Health Information Technology (HIT) teams can be a lot like armies, made up of leaders, volunteers and recruits. Like armies, HIT teams need the benefits of basic training to build skills and confidence needed to prepare for successful campaigns. This type of basic training – the “Health IT Boot Camp” – prepares the Health IT workforce for the trenches by keeping HIT and business skills current.
It’s also a highly cost effective training solution that has emerged for IT professionals who want to update their skills and knowledge. The boot camp is all about teaching specific skills, tools or technologies over a limited time span in a zero-distraction environment. As a result, it is proven to be one of the most successful training formats for quickly and effectively delivering comprehensive skills to HIT professionals. The content and tight timeframe enables participants to remain competitive, flexible and relevant and creates a sense of teamwork among the various professionals involved.
Why is staff preparation and ongoing HIT training and education such an essential component of successful HIT team building?
Given the disparate nature of the team members and the myriad of specialties, organizations and backgrounds utilizing HIT, it is unlikely they will have a unified sense of the “big HIT picture.” With a comprehensive, cohesive basic training program to provide the foundation of the team’s understanding of HIT, members will naturally tend to approach a project with a broader and more strategic focus. Furthermore, ongoing refresher courses create an important boost of energy and enthusiasm for HIT professionals.
Without proper training, HIT staff are setup for failure.
I have seen the results personally when people are not prepared for the HIT challenges. In one case, a newly-promoted registration supervisor was assigned to represent the patient access department as part of the team implementing a new ED system. When the supervisor attended project team meetings, she clearly felt alienated and intimated by the clinical, technical and HIT terms and concepts discussed. Without a working knowledge of clinical data and workflows, she was unable to contribute to the redesign of the overall ED processes. She was not aware of the implications of her decisions on the organization’s ability to meet “Meaningful Use”. Over time, she did not receive the opportunity to learn or appreciate her own importance in the project’s success and she became disinterested and, ultimately, disengaged, and she was blamed for problems and delays that occurred.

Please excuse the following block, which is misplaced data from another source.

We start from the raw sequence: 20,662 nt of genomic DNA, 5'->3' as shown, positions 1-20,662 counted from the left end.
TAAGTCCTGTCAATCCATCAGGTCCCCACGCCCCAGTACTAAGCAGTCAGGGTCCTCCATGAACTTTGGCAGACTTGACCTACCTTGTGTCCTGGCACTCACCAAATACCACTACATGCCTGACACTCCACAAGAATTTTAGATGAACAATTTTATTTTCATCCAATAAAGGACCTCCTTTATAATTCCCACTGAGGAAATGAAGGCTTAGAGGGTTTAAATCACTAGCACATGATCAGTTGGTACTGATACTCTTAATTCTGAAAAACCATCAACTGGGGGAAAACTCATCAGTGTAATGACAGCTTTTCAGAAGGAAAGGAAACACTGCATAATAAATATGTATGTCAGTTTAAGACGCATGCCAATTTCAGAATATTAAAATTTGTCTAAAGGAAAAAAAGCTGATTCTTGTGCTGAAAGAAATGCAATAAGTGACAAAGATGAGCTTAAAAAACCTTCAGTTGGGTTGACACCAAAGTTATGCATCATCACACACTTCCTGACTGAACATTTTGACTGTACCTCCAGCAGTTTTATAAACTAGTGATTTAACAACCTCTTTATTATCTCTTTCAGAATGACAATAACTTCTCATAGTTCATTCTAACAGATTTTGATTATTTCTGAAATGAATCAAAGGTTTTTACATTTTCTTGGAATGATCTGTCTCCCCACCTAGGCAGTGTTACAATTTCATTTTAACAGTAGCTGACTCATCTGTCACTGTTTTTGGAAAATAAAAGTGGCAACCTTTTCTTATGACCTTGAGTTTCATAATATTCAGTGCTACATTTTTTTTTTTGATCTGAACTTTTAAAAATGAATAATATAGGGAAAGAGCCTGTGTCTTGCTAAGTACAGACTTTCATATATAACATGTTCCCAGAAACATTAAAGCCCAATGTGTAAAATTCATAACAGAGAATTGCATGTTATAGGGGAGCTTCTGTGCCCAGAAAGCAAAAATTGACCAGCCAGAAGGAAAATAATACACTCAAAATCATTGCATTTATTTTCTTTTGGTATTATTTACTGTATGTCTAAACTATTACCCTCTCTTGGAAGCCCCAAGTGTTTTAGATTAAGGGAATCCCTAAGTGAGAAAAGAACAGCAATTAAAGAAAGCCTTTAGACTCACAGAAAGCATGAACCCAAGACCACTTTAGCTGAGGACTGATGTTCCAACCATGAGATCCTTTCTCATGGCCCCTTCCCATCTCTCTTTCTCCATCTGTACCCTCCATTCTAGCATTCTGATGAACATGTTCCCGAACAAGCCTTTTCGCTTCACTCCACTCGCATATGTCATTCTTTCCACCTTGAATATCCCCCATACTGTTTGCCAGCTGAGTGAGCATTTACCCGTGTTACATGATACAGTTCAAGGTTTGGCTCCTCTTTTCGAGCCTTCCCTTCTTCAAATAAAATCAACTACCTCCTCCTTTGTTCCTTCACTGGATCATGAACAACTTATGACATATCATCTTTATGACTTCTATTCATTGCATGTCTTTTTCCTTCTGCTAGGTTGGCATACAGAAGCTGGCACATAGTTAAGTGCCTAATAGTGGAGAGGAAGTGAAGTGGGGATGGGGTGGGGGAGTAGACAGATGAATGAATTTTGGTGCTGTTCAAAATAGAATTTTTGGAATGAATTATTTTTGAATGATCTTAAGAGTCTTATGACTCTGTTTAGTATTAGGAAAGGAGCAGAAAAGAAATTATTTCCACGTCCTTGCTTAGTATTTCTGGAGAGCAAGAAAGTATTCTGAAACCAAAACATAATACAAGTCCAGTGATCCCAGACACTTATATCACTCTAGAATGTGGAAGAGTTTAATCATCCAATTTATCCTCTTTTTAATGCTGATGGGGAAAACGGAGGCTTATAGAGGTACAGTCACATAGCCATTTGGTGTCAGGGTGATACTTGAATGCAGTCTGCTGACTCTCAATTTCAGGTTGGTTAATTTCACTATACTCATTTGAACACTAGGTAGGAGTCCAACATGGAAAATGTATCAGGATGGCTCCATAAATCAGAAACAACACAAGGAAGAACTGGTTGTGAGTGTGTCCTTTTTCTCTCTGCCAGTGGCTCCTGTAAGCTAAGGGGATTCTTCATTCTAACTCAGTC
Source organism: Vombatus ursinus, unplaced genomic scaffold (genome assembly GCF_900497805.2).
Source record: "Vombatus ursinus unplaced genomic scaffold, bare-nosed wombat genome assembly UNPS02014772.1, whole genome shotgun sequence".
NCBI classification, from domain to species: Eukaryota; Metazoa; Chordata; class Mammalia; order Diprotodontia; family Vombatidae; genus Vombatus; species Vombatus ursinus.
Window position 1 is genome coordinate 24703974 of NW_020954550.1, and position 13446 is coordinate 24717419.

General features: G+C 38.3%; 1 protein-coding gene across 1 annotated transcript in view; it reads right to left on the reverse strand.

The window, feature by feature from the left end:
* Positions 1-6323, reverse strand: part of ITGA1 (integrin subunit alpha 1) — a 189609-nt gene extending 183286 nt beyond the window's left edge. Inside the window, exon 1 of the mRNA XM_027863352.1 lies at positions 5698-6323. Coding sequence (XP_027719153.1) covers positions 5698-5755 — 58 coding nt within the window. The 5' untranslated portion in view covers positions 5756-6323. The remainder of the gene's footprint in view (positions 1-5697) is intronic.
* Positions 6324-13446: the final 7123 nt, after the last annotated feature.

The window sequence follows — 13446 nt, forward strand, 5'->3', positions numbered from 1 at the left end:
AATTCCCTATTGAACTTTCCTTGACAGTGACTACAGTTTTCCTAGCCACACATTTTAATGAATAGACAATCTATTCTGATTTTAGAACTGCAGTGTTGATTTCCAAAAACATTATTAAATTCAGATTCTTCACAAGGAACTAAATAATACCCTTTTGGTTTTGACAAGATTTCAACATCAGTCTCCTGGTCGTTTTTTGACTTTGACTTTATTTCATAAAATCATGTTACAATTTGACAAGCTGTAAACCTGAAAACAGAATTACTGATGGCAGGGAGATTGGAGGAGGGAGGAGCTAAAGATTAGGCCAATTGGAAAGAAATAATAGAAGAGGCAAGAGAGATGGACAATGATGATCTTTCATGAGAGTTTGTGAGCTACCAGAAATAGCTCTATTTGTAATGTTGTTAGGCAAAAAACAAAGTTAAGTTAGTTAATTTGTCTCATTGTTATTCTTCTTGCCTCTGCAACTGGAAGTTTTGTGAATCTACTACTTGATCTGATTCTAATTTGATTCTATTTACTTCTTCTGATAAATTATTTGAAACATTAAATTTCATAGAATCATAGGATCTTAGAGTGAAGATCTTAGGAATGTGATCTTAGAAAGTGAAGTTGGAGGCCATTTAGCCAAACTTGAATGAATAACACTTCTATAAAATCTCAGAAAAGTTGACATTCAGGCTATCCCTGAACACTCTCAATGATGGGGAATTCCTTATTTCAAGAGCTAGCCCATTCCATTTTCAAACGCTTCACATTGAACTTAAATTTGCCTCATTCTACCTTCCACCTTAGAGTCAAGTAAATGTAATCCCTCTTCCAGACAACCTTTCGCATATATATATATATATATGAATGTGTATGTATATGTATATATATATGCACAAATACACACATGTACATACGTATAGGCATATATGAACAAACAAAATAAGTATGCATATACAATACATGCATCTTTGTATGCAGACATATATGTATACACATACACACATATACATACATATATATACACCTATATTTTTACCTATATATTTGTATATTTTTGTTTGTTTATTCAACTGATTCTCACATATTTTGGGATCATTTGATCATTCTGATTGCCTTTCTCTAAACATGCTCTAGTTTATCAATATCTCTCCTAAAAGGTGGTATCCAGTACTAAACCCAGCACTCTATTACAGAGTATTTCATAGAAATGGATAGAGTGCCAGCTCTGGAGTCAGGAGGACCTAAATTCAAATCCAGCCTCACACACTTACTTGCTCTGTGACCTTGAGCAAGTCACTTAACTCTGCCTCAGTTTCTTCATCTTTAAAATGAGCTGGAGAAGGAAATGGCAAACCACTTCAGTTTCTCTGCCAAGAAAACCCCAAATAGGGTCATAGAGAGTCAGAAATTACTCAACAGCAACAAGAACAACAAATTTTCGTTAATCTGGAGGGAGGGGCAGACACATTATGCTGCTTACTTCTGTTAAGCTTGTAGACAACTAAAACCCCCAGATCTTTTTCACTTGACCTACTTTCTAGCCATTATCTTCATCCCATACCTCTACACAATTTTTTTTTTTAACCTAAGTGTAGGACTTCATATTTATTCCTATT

The current HIT workforce shortage is having a negative impact on the ultimate success of health IT implementations. According to Modern Healthcare, hospitals and health systems are facing a tight supply of skilled IT managers and executives. And according to the US Bureau of Labor Statistics, employment of health information technicians is projected to grow 22 percent from 2012 to 2022, much faster than the average for all occupations. I believe that the best strategy for overcoming the challenges is HIT-specific corporate education and professional development programs such as Boot Camps to “grow” the professional HIT workforce from within.
Every department has competent staff members who would appreciate the opportunity to be a part of a strategic HIT initiative, and with the proper preparatory education, they can flourish. HIT-specific corporate education is also an excellent way to motivate and retain staff, and encourage the entire organization to support the HIT teams. And because building and growing HIT teams from within reduces the “us-and-them” mentality when teams are comprised of new hires and consultants, the Boot Camp trench becomes a place for HIT team members to hone their skills, rather than dodge bullets.